While the number of corporations offering volunteer grant programs as part of their corporate philanthropy isn’t as high as the number offering matching gift programs, there is still a large amount of money being unclaimed by nonprofit organizations via their volunteers.

When an employee of a company volunteers with an eligible nonprofit organization, there is the opportunity for that employee to submit a volunteer grant request, which come in two different forms. Some companies require employees to volunteer a certain number of hours before they can request a volunteer grant (for example, if an employee of Best Buy volunteers 40 hours in one year, Best Buy will provide a $1,000 monetary grant to the same organization). The other type of grant is when a company will pay a per hour rate. For example, if a Capital One employee volunteers with a nonprofit organization, Capital One will pay $1 per hour volunteered.

Again, the biggest obstacle for a nonprofit organization trying to receive donations via volunteer grant programs is the lack of knowledge on the constituent’s level. Use your website to educate your volunteers! Include pictures, fancy buttons, and simple text that promote corporate giving programs to your followers, and simply ask them to check with their companies about these kinds of opportunities.

The Colon Cancer Alliance shows off a variety of ways to get involved with the organization through an easy to navigate page that includes each type of opportunity.

By making some simple edits to your organization’s website, you can increase your fundraising totals. Matching gifts and volunteer grants are great programs that many people just don’t know about (or if they do, they think they are long, tedious processes, and that’s just not true).

Use technological tools to educate your constituents about the easy-to-do aspects of these requests (most companies offer online corporate giving requests!) and the immense benefit your organization will see from increased funding. Again, once your organization has the volunteers and donors, you’re more than halfway toward increased funding. Just ask them to take the extra step (and of course, do it with flair), and they’ll be likely to oblige.

No matter the size or tech-savvy of your nonprofit, there’s something out there that will undoubtedly be a game-changer for your organization’s social media efforts. It’s not a fancy new tool or a fun new hashtag sweeping the meme-sphere. The best kept secret of the social media world is: A volunteer.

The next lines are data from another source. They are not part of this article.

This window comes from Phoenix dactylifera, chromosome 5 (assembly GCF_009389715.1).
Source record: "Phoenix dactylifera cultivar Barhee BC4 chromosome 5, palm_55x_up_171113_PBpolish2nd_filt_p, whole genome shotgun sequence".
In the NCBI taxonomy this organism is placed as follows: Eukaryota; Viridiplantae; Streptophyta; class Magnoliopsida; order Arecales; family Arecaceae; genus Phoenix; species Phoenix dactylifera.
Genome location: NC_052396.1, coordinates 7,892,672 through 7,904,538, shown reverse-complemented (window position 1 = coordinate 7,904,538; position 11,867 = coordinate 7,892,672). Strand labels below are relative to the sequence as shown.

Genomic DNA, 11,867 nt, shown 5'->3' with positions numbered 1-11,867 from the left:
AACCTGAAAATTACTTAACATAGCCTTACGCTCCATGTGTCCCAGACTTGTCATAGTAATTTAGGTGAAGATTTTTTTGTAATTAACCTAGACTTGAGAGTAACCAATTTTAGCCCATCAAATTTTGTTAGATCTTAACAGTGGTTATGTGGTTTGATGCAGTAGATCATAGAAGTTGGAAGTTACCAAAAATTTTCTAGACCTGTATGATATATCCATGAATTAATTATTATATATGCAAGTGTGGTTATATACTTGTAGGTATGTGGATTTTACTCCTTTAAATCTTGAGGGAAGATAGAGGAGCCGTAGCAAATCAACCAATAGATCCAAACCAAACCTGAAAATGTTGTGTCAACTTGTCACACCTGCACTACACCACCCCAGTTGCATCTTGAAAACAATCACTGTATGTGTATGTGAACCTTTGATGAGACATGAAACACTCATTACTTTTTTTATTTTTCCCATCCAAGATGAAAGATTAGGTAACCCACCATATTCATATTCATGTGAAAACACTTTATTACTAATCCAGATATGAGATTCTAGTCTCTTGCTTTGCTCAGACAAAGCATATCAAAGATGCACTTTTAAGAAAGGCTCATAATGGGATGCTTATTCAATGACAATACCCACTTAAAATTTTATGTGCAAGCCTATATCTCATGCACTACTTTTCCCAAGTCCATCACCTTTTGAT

This is not to say that volunteers are a magic cure-all for your social media woes. Engaging volunteers to help with social media at your nonprofit comes with its own set of very real risks – but the rewards make it more than worth it. You just have to know how to minimize and prepare for these risks so you can maximize the rewards. Here are some examples:

Risk: Attrition

You took the time and effort to recruit a great volunteer with the skills and experience to take your organization’s social media program and run with it. Problem is, after three weeks they decide they can’t give you ten hours per week, or they find a full time job and now you’re back to square one.

How to prepare: To keep volunteers working with you long term, make the expectations of the role clear from the get-go, answering big questions like When, Where, How, with Whom, etc.

Another important way to keep great volunteers around is to track their impact, measure results, and adjust when necessary. By treating a volunteer project like any other program at your organization, your volunteer will recognize the importance and stay committed.

Finally, show your volunteer that you appreciate him or her! Recognize his/her contributions with words, with perks, and with warm smiles.

Reward: You’ll have a dedicated volunteer who knows your organization almost as well as you do, who can operate semi-autonomously, and who increases your capacity at little cost to your nonprofit.

Risk: Brand Drift

Your volunteer might not realize that you only use the word “nonprofit” vs. “non-profit,” that you refer to your clients as “partners,” and that you only use certain shades of red in your graphics. Suddenly they are representing your organization in a way that drifts from the main vision your overall communications strategy has set forth.

How to prepare: Provide comprehensive and clear training for your volunteer about the policies and practices at your organization. Additionally, be sure to maintain open, two-way communications so he or she can come to you with questions and incorporate your constructive feedback graciously.

Reward: Working within the brand guidelines you set out, your volunteer will be empowered to add his or her own voice to your social media personality, and lend greater creativity in a field that depends on it for success. And you won’t have to spend so much time editing everything your volunteer drafts.